Lake Borumba discharging over the spillway, 2 days after a record flood

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On Sunday 27th January about noon, a flood peaked at just over 6M on the spillway at Borumba Dam, the highest ever recorded at the dam. The dam was built in 1963, after the even greater 1955 flood.

Torrential rain on the Conondale and Jimna Ranges resulted from a tropical depression that had earlier been Tropical Cyclone Oswald. The runoff quickly filled the dam, and rose to a new record level.

The large scour pool is evident immediately below the dam wall, and the turbidity in the usually clear lake can be seen in this oblique aerial image. Lake Borumba stores 45,952ML at full supply level.

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Comments (5)

bdeh on February 10, 2013

That's a lot of water stored behind the dam Ian. Odd that there're so many places in Oz where there's a shortage of water. Do they make pipelines to bring the surplus to other areas? Greetings Berend

Ian Stehbens on February 11, 2013

Greetings Berend,

There are very large irrigation and water storage projects in Australia, especially in NSW, Queensland, Victoria and Western Australia. Adelaide, Broken Hill, and Kalgoorlie for example, all depend of long distance pipelines for their water supply.

The inland rivers of the Murray-Darling Basin all act as natural piplelines carrying water from one area to another drier area a long way away. And virtually every one of these rivers is dammed and regulated by weirs, whilst flood harvesting is also now common practice.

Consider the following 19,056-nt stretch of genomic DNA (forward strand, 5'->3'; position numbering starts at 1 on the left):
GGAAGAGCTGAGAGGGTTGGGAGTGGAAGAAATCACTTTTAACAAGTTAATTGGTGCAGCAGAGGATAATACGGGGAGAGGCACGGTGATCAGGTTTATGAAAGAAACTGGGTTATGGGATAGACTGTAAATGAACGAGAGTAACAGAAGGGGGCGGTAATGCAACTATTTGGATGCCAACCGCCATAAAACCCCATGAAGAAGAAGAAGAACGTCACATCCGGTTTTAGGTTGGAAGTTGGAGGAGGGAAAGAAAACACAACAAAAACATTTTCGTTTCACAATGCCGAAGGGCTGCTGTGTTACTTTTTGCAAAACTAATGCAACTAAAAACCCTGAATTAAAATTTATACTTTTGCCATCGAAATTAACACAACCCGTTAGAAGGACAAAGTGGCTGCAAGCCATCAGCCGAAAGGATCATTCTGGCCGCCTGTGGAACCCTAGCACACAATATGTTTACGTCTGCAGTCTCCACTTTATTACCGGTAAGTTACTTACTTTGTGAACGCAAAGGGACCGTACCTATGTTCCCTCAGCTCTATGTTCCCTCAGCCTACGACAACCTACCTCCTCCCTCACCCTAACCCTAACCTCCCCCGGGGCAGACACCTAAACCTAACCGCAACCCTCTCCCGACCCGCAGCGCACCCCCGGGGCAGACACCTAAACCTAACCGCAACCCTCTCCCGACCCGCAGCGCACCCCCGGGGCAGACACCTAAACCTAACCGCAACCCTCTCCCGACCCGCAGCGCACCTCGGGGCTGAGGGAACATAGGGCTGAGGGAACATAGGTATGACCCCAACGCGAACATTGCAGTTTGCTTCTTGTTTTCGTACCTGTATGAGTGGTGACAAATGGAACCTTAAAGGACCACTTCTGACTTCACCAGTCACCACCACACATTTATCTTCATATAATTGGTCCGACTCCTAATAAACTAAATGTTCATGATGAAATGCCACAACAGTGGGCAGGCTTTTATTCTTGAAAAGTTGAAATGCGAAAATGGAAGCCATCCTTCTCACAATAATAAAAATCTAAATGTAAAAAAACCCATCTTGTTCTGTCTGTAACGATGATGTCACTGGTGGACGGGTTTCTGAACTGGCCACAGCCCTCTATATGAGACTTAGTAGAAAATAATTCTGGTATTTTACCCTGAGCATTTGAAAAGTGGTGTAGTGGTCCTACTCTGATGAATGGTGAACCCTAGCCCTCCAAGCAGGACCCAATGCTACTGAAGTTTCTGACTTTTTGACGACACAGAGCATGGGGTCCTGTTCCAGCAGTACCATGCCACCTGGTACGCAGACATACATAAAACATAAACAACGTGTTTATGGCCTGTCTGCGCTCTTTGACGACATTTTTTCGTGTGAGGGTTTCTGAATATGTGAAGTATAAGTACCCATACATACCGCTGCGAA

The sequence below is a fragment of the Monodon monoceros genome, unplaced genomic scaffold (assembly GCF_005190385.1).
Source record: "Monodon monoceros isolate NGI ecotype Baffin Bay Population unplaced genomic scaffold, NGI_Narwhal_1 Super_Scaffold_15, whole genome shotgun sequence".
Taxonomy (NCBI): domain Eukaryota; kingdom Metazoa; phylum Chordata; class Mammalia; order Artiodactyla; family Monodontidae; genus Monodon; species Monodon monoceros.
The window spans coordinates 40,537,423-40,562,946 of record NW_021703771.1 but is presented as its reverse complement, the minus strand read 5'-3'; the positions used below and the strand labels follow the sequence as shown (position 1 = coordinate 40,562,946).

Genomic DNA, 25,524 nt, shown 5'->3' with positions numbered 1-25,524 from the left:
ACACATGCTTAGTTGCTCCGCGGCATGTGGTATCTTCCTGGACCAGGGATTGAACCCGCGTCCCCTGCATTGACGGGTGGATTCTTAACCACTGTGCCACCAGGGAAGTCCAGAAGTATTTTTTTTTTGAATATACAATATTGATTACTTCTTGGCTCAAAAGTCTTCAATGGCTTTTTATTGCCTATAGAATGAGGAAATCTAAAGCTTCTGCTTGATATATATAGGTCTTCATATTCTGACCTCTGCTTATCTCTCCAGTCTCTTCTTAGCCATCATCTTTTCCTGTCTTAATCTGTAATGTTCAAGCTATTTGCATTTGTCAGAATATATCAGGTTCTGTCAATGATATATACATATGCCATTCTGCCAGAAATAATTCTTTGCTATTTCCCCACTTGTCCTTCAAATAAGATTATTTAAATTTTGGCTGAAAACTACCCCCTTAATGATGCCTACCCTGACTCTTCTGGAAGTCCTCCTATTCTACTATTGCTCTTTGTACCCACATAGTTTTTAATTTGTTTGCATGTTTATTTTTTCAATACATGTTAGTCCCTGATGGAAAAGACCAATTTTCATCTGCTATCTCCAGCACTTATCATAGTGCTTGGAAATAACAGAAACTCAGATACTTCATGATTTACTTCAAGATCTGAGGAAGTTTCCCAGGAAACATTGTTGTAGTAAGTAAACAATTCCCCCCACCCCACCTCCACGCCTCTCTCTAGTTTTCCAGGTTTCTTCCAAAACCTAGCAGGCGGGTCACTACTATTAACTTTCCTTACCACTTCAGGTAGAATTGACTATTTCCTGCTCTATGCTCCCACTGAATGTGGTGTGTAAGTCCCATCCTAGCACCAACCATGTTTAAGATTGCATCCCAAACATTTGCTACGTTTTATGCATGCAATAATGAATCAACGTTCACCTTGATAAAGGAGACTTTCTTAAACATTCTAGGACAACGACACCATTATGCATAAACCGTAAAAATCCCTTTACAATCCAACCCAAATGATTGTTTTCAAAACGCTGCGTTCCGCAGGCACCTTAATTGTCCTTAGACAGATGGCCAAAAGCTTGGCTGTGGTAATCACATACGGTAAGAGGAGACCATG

Borumba dam is a relatively small dam but it is used to store water for irrigation for the canefields near Maryborough, for pasture production in the Imbil-Gympie section of the Mary River, and to provide domestic water into the South East Queensland water grid that supplies water to Sunshine Coast and Brisbane.

But one must also realise that dams are problematic too, changing water temperatures in an ecosystem, changing the sediment flows and erosive capacity of streams, building false hopes in the minds of the downstream population. In our climate and scale, dams cannot control major floods. The big flood discharges are too great.

Just recently, the prolonged deluge that fell on the Burnett Catchment produced the highest flood ever experienced in Bundaberg, yet the Burnett Catchment has more dams (32, I think) in it than any other catchment in Queensland!!


bdeh on February 11, 2013

Thanks for the explanation Ian. Greetings Berend

Eva Lewitus on March 8, 2013

Very interesting... And a very lovely photo. THat light!!!! L

Ian Stehbens on March 8, 2013

Welcome to my gallery, Eva. Thanks for taking an interest in the text as well as appreciating the photos. Our atmosphere is generally very clean and therefore our sunlight is usually very bright - even intense.

Greetings from Australia,


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Photo details

  • Uploaded on February 9, 2013
  • © All Rights Reserved
    by Ian Stehbens